Peter Capaldi has recalled the “scary” time he was questioned in connection with a bomb explosion.
The star of The Thick of It and Doctor Who recounted the incident in a Q&A with The Guardian.
When asked what his closest brush with the law was, he said: “In 1975, in York, I must have been 17, there was a bomb explosion. It was 3am, I was with some pals and we were picked up by the police who, hearing our Scottish accents, seemed to connect us to the explosion.”
He added: “We were taken in for questioning, which was scary, but it didn’t take them long to suss out these youngsters were incapable of a bomb plot.”
It is not clear which explosion Capaldi was referring to. In 1975, there were numerous IRA bombings in the UK, including in Manchester, London and Caterham in Surrey.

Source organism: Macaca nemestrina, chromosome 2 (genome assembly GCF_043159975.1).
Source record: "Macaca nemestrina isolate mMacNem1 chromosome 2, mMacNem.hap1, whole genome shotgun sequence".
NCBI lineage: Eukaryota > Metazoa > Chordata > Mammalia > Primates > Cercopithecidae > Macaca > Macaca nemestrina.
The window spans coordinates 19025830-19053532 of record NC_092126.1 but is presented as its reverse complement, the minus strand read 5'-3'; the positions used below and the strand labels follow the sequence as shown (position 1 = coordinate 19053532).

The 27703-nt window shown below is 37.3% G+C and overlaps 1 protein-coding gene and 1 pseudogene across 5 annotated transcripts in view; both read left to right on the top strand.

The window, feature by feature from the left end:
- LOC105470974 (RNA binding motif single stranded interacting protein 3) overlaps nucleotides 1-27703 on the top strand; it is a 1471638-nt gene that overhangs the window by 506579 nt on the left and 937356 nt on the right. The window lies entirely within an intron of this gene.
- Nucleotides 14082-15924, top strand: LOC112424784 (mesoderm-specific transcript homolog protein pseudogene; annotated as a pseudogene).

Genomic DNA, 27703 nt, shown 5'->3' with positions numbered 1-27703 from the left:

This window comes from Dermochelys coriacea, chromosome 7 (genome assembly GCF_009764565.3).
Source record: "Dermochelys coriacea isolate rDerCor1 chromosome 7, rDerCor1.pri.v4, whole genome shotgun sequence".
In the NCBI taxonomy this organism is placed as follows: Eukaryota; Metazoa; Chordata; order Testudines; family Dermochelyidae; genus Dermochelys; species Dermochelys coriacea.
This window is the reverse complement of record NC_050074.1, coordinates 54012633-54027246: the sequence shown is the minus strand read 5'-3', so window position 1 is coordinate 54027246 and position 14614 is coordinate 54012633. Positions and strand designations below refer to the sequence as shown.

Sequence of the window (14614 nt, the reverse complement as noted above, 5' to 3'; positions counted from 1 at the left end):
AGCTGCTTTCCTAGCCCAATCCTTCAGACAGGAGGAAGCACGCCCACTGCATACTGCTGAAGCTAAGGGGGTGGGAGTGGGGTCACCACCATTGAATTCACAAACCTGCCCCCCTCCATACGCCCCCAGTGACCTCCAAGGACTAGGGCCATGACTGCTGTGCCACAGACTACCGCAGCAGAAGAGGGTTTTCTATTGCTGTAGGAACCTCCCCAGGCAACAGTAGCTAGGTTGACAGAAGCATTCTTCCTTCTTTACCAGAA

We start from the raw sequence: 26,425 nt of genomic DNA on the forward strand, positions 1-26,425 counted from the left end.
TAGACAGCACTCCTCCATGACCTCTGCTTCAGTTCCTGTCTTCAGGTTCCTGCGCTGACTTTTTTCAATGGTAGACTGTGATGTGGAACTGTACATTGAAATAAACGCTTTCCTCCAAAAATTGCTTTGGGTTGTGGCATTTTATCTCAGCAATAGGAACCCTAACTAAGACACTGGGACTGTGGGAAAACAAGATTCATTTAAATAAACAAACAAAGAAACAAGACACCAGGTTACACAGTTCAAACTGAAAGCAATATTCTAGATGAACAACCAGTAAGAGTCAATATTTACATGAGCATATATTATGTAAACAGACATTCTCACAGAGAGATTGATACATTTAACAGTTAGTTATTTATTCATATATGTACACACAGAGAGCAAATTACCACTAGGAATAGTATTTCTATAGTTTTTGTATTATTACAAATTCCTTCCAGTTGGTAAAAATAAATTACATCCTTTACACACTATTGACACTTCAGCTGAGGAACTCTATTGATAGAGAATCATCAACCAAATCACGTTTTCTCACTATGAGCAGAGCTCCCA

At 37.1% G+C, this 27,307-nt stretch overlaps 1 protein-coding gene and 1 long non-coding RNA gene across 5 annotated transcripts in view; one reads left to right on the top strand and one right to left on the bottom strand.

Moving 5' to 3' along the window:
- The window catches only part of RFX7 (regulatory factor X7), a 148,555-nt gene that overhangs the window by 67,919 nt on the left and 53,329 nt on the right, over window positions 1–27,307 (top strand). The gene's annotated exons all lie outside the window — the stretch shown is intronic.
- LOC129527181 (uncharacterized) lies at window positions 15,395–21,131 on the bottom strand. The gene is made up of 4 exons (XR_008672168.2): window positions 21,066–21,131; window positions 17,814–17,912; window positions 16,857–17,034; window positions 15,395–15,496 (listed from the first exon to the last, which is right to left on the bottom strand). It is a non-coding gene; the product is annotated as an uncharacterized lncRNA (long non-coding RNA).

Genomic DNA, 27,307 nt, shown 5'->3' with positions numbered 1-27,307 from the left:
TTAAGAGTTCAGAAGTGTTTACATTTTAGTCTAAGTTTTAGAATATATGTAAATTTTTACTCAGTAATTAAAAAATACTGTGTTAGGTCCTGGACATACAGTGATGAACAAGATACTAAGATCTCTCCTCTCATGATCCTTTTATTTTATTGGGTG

In the same interview, Capaldi recalled the worst thing anyone has ever said to him. “In volleyball, my PE teacher would say, ‘The most important thing is to find the fault in the other team,’” said Capaldi. “And then he would throw the ball at me – I was the fault. That was teaching in the west of Scotland in the 1970s.”
Capaldi can next be seen in the play Constellations at the Vaudeville theatre in London.
He also has a role in the forthcoming movie The Suicide Squad, alongside Margot Robbie, and he will star as Siegfried Sassoon in Benediction, the biopic of the poet writer and soldier.
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